He advises that if anyone presents with signs and symptoms of the infection, it is important that they seek medical assistance. After, they should stay home and not make unnecessary travel or movement.
While at home, it is recommended to stay in a separate, well-ventilated room until recovery.
As researchers struggle to find a vaccine, it is important that we take preventive measures to stay safe both at the workplace and in homes.
Dr. Allan Muruta, the commissioner epidemiology, and surveillance at the health ministry, urges the public to avoid shaking hands and hugging.
In addition, offices should have bottles of alcohol-based hand rub or sanitizers placed at the entrance for people to sterilise their hands as they come in or get out.
Small bottles of alcohol-based hand rub sanitisers can be provided to the staff, notes Muruta.
Commonly touched surfaces such as desks, fl oors, doorknobs/handles, car doors, elevator buttons, toilet seats, water taps should be regularly cleaned with water containing disinfectant or soap, he adds.
In the absence of alcohol-based hand rub, Muruta says proper hand washing practice with soap and water comes in handy.
He says every home should have a hand washing facility with soap and water. This may include mobile and fixed, such as the sinks where people can constantly wash their hands as opposed to the routine of washing hands only after using the toilet or before and after eating food.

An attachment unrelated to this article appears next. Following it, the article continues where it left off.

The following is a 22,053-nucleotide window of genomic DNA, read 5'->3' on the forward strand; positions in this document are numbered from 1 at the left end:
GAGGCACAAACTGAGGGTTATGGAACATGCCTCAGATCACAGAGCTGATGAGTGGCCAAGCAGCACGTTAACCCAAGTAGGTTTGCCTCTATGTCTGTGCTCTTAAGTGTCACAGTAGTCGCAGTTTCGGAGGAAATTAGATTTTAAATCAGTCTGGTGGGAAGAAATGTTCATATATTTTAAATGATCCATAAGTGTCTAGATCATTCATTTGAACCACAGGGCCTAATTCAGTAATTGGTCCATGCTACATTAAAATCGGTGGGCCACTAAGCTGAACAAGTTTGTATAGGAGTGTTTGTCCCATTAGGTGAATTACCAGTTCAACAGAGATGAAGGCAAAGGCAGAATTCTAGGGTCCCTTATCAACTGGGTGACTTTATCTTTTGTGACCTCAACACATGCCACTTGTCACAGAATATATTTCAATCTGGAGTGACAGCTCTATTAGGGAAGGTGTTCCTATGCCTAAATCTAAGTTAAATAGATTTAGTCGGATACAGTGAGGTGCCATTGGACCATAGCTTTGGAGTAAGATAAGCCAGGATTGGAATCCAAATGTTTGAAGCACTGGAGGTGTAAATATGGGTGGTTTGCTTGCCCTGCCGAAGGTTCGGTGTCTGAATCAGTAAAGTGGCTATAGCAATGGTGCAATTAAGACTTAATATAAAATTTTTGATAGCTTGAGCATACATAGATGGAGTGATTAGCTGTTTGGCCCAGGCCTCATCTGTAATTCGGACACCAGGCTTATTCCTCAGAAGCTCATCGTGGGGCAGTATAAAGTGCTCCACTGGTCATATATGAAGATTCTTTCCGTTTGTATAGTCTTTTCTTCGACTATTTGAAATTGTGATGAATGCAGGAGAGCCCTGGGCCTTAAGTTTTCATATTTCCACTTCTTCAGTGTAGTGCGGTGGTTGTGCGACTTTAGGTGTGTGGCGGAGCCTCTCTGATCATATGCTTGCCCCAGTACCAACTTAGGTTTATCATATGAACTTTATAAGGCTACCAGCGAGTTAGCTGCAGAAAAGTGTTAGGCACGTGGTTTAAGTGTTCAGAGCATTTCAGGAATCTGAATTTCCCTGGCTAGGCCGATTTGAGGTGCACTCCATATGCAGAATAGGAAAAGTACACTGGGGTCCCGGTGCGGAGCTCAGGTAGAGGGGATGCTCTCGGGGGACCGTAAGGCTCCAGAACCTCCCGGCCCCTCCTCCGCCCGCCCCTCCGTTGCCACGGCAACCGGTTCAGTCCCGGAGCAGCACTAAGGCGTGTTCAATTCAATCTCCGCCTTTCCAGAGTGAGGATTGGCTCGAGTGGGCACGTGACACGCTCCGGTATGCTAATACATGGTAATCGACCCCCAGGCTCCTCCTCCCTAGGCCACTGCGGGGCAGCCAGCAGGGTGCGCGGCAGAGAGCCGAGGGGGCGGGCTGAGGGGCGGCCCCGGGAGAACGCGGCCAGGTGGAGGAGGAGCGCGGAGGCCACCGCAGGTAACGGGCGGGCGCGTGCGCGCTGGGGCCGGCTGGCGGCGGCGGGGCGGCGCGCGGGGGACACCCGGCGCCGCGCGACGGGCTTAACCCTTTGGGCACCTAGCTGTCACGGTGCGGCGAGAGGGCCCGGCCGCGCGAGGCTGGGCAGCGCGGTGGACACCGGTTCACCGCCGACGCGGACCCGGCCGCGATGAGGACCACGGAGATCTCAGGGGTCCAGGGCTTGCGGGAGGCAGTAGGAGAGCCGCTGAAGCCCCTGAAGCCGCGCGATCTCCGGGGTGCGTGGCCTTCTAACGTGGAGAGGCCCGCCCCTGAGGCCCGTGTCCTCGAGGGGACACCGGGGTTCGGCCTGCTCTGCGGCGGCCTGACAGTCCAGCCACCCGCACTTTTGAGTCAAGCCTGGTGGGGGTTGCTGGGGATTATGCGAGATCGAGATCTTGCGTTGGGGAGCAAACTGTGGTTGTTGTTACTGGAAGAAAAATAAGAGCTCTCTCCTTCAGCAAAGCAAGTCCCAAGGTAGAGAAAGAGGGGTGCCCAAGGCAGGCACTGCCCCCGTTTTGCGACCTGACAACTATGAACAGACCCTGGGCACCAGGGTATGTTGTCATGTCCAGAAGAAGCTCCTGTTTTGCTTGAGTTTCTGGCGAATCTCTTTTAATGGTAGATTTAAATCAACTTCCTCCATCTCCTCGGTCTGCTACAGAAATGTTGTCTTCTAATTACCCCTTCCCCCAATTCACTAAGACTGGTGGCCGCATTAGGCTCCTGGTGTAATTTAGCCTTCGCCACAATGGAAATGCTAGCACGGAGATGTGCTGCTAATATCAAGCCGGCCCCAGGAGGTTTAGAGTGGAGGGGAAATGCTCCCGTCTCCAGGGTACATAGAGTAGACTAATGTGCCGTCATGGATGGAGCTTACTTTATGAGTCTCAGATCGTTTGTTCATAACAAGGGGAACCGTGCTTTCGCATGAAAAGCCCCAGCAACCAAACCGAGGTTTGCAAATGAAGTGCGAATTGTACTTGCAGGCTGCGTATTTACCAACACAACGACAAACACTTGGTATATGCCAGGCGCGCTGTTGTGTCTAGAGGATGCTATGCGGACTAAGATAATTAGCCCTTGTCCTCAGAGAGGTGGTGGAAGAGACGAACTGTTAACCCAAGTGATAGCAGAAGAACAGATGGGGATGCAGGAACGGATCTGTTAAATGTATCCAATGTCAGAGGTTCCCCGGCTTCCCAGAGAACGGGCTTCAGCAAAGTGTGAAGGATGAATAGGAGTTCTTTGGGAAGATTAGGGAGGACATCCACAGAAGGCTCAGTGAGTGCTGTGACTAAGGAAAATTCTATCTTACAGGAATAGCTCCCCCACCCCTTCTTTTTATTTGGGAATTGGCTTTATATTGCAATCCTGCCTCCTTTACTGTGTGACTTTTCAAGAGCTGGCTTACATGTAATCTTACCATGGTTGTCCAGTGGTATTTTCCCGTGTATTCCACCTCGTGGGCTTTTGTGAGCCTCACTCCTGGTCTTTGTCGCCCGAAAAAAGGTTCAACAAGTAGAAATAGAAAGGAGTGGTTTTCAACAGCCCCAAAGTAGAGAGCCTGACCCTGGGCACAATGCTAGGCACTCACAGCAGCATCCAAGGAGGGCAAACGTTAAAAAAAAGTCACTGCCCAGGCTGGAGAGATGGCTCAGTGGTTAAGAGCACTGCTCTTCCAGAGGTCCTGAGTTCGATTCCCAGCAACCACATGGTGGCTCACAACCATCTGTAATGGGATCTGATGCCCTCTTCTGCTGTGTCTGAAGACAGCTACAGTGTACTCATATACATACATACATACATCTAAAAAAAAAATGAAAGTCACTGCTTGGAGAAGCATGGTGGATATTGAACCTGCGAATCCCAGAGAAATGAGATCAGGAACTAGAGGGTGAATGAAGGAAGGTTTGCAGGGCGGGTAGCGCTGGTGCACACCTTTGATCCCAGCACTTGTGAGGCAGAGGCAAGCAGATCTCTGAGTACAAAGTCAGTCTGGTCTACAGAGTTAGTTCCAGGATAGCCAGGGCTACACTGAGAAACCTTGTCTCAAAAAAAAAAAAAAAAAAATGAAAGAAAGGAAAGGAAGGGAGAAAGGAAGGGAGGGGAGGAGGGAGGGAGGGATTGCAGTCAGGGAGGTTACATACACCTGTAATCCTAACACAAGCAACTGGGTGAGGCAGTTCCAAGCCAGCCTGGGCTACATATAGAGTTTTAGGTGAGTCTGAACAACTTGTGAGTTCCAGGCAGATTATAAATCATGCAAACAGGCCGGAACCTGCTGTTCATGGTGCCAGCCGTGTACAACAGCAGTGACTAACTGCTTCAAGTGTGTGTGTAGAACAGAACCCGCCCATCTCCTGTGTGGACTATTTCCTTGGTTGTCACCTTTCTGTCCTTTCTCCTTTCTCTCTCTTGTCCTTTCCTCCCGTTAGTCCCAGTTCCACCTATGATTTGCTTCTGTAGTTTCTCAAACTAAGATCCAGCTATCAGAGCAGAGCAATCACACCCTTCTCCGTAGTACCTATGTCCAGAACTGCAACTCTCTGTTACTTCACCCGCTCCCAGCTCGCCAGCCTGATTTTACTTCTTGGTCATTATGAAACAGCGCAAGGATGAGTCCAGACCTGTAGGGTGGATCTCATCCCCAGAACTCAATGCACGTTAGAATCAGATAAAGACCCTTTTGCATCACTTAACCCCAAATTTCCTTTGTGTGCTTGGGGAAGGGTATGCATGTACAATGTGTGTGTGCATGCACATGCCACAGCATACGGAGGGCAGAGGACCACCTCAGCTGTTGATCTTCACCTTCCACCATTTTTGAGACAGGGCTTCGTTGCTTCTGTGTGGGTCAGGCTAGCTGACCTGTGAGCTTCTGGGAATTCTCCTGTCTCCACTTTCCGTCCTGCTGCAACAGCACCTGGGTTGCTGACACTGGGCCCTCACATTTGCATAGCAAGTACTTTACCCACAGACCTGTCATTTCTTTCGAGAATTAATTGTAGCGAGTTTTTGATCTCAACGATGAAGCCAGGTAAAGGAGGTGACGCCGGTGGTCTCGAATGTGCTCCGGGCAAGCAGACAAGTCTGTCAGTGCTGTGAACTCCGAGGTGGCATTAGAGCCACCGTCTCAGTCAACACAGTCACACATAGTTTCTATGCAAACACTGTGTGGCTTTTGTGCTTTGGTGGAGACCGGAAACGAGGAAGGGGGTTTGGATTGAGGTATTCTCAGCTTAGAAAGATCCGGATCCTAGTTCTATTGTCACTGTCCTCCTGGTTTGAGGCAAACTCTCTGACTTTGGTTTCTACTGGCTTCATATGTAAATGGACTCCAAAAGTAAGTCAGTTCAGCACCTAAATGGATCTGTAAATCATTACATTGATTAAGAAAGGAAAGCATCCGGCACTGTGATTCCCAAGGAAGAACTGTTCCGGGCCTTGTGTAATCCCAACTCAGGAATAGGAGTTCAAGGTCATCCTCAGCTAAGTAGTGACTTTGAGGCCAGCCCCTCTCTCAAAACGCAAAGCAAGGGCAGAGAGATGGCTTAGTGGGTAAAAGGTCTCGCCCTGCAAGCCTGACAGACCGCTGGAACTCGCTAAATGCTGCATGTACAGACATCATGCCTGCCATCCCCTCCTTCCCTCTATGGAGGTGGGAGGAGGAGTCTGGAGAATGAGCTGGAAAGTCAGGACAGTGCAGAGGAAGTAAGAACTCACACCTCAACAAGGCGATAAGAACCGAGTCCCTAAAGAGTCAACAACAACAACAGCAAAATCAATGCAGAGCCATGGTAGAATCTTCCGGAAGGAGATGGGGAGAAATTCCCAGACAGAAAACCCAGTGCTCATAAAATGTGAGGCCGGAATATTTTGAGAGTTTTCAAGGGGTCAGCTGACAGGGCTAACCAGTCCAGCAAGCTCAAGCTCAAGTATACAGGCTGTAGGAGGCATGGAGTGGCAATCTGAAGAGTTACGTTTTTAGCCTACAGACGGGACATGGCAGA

Mimbe is quick to caution that while washing hands, people should follow the crucial steps that include wet hands, then apply soap and rub in between the fingers, while paying particular attention to the fingertips, because that is where the virus hides.
After, rinse your hands under running water, then wipe with paper towel or disposable napkins and throw it in the bin.
Richard Kabanda, the commissioner in-charge of health promotion, education and communication at the health ministry, encourages people to separate the soap that washes utensils from the one used to constantly wash hands.
Additionally, house helpes and children should be encouraged to improve hand hygiene by constantly washing, especially during the food preparation process and before serving, Kabanda notes.
He advises people with symptoms, such as coughing and sneezing to manage them in a safe manner, for example by covering the mouth and nose with tissue or a handkerchief when coughing and sneezing.
Kabanda says they should throw away the used tissue immediately into a dustbin and wash hands with soap and water or use an alcoholbased hand rub.
The handkerchief must be washed daily and ironed, he adds.
Who is at risk?
According to Derrick Mimbe, from PATH, an international, nonprofi t global health organisation anyone is at risk of acquiring the infection although people with reduced immunity or those living with chronic illness stand a higher risk of severe illness.
"Some people may show mild symptoms, depending on their body's ability to resist the virus and fight it," he notes.
He adds that currently the elderly are much affected because they are frail and have lower immunity